The term explosion breccia has been used to describe breccias formed as the result of explosion beneath the surface of the earth in which there was little movement of the blocks away from their original positions. In many instances blocks formed as the result of explosion have been moved considerable distances in the crust by the subsequent action of gases or liquids, giving rise to masses of intrusive breccia. This is a genetic sequence which is completely gradational and in which it is impossible to draw a significant dividing line.
Therefore 'explosion-breccia" is used here as a generic descriptive tern: while at the same time recognising that many of the breccia masses may show intrusive relations.
many parts of the world (WRIGHT and BOWLS, 1963) and the variety of igneous rock types and suites with which they are associated may be grouped as follows:
  1. Appinite, felsite, syenite and diorite masses cut well developed explosion-breccia pipes
  2. The alkaline olivine-basalt volcanic suite has, in some cases, associated explosion-breccia pipes, dykes and veins while the genetically related group of nepheline syenites and carbonatites are commonly found as plugs which intrude explosion-breccia masses Plugs and dykes of alkaline lamprophyres, which show petrographic features similar to the alkaline olivine-basalt volcanic suite, also have associated explosion-breccia pipes
  3. Kimberlites, which are usually regarded as intrusive breccias of igneous parentage

explosion breccia

The diagnosis of a breccia

requires the close observation of its most intimate characteristics as well as of its associations with the adjacent rocks. The matrix may be like or unlike the fragments lithologically. It may be a chemical precipitate, a sedimentary deposit, or the detritus of attrition. In volume it may be greater or less than the fragments — interstitial, merely filling the spaces between the fragments closely packed, or preponderant, forming the larger part of the rock-mass in which the fragments are sporadic. The fragments may be of any size, from huge blocks down to chips.
Lithologically they may be similar or dissimilar, according as they result from the fragmentation of a homogeneous rock-mass or from that of heterogeneous beds. They may be sharply angular, more or less rounded by attrition in earth movements, or even in part water-worn and approaching a conglomerate.
They may be local in derivation, produced by the breaking up in situ of a terrane, or they may have suffered transportation from distant sources. They may be simple or of complex and brecciated structure, the result of an earlier brecciation.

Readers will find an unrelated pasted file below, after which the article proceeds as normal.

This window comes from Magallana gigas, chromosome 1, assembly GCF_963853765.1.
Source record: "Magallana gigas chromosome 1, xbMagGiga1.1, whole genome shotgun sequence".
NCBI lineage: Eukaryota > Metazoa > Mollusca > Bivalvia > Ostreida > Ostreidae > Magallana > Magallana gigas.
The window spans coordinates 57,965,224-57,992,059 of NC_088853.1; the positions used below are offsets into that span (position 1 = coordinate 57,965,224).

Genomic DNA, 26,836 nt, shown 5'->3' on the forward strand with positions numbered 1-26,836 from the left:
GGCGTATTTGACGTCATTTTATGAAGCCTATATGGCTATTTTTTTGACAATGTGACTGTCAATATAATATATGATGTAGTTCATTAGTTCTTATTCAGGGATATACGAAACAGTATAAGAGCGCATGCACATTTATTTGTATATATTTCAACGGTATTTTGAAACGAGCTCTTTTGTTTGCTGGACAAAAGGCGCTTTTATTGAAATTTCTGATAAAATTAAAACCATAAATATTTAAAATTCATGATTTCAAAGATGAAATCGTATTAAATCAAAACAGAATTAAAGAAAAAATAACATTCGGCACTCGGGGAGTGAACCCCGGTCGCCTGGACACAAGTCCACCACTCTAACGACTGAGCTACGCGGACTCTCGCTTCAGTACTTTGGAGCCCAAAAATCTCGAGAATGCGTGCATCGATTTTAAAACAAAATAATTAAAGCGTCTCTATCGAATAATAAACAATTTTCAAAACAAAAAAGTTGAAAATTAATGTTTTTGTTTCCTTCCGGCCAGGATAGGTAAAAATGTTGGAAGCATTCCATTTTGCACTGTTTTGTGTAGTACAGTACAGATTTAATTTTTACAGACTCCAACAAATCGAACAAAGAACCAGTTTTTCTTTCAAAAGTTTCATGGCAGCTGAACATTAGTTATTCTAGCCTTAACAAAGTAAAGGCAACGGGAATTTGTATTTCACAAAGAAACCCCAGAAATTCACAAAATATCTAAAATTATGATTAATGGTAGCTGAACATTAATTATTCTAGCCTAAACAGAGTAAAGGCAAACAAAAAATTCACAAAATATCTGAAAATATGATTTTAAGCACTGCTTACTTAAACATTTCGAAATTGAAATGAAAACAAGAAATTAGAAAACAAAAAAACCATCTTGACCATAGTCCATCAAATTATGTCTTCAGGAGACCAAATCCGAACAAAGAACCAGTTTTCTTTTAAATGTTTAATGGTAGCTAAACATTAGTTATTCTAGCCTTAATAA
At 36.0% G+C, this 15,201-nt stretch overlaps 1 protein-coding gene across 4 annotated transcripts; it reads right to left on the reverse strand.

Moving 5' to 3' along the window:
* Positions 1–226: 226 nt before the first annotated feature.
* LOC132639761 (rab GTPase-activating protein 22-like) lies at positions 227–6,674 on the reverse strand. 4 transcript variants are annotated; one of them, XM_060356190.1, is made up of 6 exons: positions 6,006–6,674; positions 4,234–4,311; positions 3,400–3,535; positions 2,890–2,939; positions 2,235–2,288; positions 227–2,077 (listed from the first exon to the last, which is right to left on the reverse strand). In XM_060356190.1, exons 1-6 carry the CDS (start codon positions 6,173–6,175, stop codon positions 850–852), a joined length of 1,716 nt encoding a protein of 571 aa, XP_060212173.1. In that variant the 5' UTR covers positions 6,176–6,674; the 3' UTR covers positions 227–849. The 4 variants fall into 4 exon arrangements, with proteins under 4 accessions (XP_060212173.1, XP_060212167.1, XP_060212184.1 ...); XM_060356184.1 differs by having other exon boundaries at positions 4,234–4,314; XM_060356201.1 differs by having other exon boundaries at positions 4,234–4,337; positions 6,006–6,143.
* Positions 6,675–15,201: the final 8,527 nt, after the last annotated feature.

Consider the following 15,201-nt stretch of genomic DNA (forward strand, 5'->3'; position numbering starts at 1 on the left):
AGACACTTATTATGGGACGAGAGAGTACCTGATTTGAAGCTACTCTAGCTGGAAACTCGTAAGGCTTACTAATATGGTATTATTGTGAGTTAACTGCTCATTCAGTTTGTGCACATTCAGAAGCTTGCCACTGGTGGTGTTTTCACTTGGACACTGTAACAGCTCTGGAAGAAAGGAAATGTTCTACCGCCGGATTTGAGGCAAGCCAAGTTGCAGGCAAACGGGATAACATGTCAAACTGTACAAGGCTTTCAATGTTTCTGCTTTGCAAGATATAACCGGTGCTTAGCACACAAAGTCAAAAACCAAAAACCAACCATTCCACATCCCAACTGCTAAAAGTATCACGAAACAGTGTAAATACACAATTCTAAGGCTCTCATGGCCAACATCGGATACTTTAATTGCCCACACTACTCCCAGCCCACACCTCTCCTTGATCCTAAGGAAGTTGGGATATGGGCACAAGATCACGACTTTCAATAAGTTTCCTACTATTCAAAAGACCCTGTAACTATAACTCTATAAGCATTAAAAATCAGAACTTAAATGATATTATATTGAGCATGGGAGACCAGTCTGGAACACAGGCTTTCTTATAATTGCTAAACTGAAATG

crackle, mosaic rubble (chaotic) breccias

Breccia may form a mass entirely destitute of planes of bedding. When bedded in a distinct stratum it may be classified as endostratic. A crackle breccia, representing incipient brecciation, is one whose fragments are parted by planes of fission and have suffered little or no relative displacement. The fragments match along their apposed sides. The matrix is confined to the seams and is commonly a chemical deposit.

A mosaic breccia is one whose fragments have been largely but not wholly disjointed and displaced. The system of continuous cracks of the crackle breccia has been destroyed, but more or less of the fragments still match along adjacent surfaces and show that they are consanguineous parts of once unbroken laminae or larger beds. The term suggested is not a happy one, yet these breccias may recall some ill-preserved mosaics of ancient ruins. The matrix is confined to the seams and to the wider and irregularly shaped interstices.

A rubble (chaotic)breccia is one in which no matching fragments are parted by initial planes of rupture. The fragments are close-set and in touch.

A very simplified key to breccia origins

key to breccia origins

Describing Breccias

Class - breccia can be divided into two broad classes:
  1. Clast supported - where the clasts touch each other and the matrix fills the voids
    clast supported breccia
  2. Matrix supported - where the clasts are not in contact and the matrix surrounds each clast
    matrix supported breccia
Sorting - a breccia comprising a mixture of clast sizes is poorly sorted, while one comprising mostly clasts of the same size is well sorted

When describing breccias,the following feature should be noted:

Descriptive Terms for Breccias
      Geology of the Mt. Leyshon gold deposit, Australia: a study of breccia pipe formation,   facies and brecciation mechanisms Wormald, Peter John (1993) . PhD thesis, James Cook University of North Queensland.
    by 2016/3/31Analisis Batuan @ Rosana 20166